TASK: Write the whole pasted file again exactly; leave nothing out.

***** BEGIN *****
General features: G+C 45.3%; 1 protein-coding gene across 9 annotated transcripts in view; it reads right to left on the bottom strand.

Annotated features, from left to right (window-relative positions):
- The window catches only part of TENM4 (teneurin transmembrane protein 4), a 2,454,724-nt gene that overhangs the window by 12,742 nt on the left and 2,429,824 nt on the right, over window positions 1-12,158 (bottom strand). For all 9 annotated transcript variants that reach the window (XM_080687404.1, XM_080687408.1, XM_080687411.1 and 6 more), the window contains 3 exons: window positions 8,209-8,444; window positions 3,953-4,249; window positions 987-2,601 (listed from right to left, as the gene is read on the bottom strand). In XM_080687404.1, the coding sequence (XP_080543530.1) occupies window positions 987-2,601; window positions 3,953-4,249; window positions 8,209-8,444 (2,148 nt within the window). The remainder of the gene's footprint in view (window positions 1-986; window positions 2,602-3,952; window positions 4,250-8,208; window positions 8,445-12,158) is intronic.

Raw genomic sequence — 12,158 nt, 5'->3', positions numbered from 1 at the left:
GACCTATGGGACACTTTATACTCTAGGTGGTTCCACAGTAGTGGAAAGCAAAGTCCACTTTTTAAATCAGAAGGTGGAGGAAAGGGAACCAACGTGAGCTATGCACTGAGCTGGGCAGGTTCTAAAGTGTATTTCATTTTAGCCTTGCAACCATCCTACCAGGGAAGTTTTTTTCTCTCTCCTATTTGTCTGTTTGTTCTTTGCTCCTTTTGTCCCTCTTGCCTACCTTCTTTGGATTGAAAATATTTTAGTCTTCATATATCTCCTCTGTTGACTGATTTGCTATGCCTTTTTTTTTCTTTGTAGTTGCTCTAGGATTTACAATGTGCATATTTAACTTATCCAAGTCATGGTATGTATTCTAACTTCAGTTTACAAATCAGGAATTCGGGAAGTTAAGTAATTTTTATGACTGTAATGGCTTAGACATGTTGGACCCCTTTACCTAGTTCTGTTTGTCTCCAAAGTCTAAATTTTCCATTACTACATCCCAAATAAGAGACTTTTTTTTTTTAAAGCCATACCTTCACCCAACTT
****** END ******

General features: G+C 45.3%; 1 protein-coding gene across 9 annotated transcripts in view; it reads right to left on the bottom strand.

Annotated features, from left to right (window-relative positions):
- The window catches only part of TENM4 (teneurin transmembrane protein 4), a 2,454,724-nt gene that overhangs the window by 12,742 nt on the left and 2,429,824 nt on the right, over window positions 1-12,158 (bottom strand). For all 9 annotated transcript variants that reach the window (XM_080687404.1, XM_080687408.1, XM_080687411.1 and 6 more), the window contains 3 exons: window positions 8,209-8,444; window positions 3,953-4,249; window positions 987-2,601 (listed from right to left, as the gene is read on the bottom strand). In XM_080687404.1, the coding sequence (XP_080543530.1) occupies window positions 987-2,601; window positions 3,953-4,249; window positions 8,209-8,444 (2,148 nt within the window). The remainder of the gene's footprint in view (window positions 1-986; window positions 2,602-3,952; window positions 4,250-8,208; window positions 8,445-12,158) is intronic.

Raw genomic sequence — 12,158 nt, 5'->3', positions numbered from 1 at the left:
GACCTATGGGACACTTTATACTCTAGGTGGTTCCACAGTAGTGGAAAGCAAAGTCCACTTTTTAAATCAGAAGGTGGAGGAAAGGGAACCAACGTGAGCTATGCACTGAGCTGGGCAGGTTCTAAAGTGTATTTCATTTTAGCCTTGCAACCATCCTACCAGGGAAGTTTTTTTCTCTCTCCTATTTGTCTGTTTGTTCTTTGCTCCTTTTGTCCCTCTTGCCTACCTTCTTTGGATTGAAAATATTTTAGTCTTCATATATCTCCTCTGTTGACTGATTTGCTATGCCTTTTTTTTTCTTTGTAGTTGCTCTAGGATTTACAATGTGCATATTTAACTTATCCAAGTCATGGTATGTATTCTAACTTCAGTTTACAAATCAGGAATTCGGGAAGTTAAGTAATTTTTATGACTGTAATGGCTTAGACATGTTGGACCCCTTTACCTAGTTCTGTTTGTCTCCAAAGTCTAAATTTTCCATTACTACATCCCAAATAAGAGACTTTTTTTTTTTAAAGCCATACCTTCACCCAACTT